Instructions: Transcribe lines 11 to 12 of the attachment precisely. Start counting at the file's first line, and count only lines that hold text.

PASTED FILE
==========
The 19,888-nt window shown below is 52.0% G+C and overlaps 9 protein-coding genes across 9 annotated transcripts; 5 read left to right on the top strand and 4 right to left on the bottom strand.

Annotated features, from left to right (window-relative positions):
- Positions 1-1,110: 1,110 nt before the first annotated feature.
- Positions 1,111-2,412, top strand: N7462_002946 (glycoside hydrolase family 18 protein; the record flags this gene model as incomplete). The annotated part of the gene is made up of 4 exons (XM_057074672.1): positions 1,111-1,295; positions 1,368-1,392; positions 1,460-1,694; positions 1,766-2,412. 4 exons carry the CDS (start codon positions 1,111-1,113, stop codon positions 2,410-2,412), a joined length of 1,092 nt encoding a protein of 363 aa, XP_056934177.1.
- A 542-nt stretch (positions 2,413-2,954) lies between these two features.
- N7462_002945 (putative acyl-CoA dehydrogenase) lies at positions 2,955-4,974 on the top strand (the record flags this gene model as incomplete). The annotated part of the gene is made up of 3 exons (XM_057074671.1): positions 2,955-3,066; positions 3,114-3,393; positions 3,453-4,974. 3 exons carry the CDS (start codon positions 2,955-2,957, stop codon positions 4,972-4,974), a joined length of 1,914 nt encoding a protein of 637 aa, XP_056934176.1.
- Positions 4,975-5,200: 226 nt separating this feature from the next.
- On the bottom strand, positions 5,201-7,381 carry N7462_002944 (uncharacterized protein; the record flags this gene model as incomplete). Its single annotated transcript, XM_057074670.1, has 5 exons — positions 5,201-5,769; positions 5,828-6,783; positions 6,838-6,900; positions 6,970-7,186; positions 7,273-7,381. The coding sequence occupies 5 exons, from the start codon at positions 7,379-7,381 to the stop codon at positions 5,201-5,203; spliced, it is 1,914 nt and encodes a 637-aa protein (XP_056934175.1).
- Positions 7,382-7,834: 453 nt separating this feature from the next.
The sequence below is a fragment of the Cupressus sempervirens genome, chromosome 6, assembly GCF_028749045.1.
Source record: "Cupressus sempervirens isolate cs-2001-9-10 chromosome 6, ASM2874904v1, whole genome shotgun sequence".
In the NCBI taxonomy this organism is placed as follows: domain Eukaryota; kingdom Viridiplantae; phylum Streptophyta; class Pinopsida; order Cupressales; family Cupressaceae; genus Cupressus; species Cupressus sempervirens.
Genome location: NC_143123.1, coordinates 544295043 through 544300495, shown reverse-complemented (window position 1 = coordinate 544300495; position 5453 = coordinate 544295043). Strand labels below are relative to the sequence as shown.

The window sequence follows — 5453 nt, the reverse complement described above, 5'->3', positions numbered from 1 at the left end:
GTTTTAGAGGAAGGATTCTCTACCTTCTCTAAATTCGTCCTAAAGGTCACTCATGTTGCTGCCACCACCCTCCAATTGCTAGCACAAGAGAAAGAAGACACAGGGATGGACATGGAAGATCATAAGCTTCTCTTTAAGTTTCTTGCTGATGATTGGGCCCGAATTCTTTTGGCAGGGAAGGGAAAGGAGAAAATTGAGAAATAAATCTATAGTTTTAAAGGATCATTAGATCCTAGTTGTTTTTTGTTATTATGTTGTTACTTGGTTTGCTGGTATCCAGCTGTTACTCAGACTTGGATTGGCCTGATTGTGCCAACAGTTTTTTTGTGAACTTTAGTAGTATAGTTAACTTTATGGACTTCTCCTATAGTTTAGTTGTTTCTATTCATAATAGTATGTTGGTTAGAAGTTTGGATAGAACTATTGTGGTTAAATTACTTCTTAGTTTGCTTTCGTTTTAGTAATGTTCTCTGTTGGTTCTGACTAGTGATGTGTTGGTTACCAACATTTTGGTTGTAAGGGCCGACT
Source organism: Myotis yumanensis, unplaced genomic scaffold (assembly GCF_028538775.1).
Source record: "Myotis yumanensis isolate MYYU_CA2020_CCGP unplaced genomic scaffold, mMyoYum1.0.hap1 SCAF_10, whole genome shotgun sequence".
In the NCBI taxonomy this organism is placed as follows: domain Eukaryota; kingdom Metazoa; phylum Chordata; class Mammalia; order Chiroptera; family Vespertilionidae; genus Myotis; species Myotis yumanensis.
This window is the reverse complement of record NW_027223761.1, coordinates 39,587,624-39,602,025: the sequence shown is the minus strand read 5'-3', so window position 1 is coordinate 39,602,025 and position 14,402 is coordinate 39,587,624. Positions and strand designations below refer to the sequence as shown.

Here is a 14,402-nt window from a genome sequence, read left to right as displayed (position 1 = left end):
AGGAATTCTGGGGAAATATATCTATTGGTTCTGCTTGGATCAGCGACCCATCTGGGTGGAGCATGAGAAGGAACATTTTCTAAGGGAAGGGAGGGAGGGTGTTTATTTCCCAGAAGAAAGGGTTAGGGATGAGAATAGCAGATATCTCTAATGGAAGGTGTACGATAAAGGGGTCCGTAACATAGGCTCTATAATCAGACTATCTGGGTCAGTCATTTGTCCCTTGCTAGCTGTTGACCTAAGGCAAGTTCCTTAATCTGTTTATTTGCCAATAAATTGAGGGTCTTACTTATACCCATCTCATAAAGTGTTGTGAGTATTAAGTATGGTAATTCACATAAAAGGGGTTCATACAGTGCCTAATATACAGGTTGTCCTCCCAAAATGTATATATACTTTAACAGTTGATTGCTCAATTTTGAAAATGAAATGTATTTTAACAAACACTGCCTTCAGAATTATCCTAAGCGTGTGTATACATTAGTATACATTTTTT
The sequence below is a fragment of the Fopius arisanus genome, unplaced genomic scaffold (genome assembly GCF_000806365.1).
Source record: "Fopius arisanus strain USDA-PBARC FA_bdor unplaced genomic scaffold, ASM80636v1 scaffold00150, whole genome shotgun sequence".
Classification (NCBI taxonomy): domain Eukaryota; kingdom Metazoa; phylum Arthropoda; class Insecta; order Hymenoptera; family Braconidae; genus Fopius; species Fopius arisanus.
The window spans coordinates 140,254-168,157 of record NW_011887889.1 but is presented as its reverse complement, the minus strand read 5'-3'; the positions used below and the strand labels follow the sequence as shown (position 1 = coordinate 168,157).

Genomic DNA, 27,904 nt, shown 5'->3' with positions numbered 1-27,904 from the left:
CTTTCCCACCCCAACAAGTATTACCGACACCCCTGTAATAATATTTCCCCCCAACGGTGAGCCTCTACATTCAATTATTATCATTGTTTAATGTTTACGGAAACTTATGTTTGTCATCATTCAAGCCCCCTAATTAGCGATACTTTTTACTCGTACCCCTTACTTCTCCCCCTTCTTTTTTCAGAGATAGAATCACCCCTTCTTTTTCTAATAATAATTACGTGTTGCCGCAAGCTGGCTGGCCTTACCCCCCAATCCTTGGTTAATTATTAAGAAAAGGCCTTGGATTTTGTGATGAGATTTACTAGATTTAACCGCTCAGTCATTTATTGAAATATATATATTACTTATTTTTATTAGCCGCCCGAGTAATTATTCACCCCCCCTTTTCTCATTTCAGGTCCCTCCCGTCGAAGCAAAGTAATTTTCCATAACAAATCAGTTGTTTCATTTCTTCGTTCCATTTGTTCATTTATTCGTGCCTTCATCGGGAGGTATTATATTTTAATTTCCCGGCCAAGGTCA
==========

Source record: "Cupressus sempervirens isolate cs-2001-9-10 chromosome 6, ASM2874904v1, whole genome shotgun sequence".
In the NCBI taxonomy this organism is placed as follows: domain Eukaryota; kingdom Viridiplantae; phylum Streptophyta; class Pinopsida; order Cupressales; family Cupressaceae; genus Cupressus; species Cupressus sempervirens.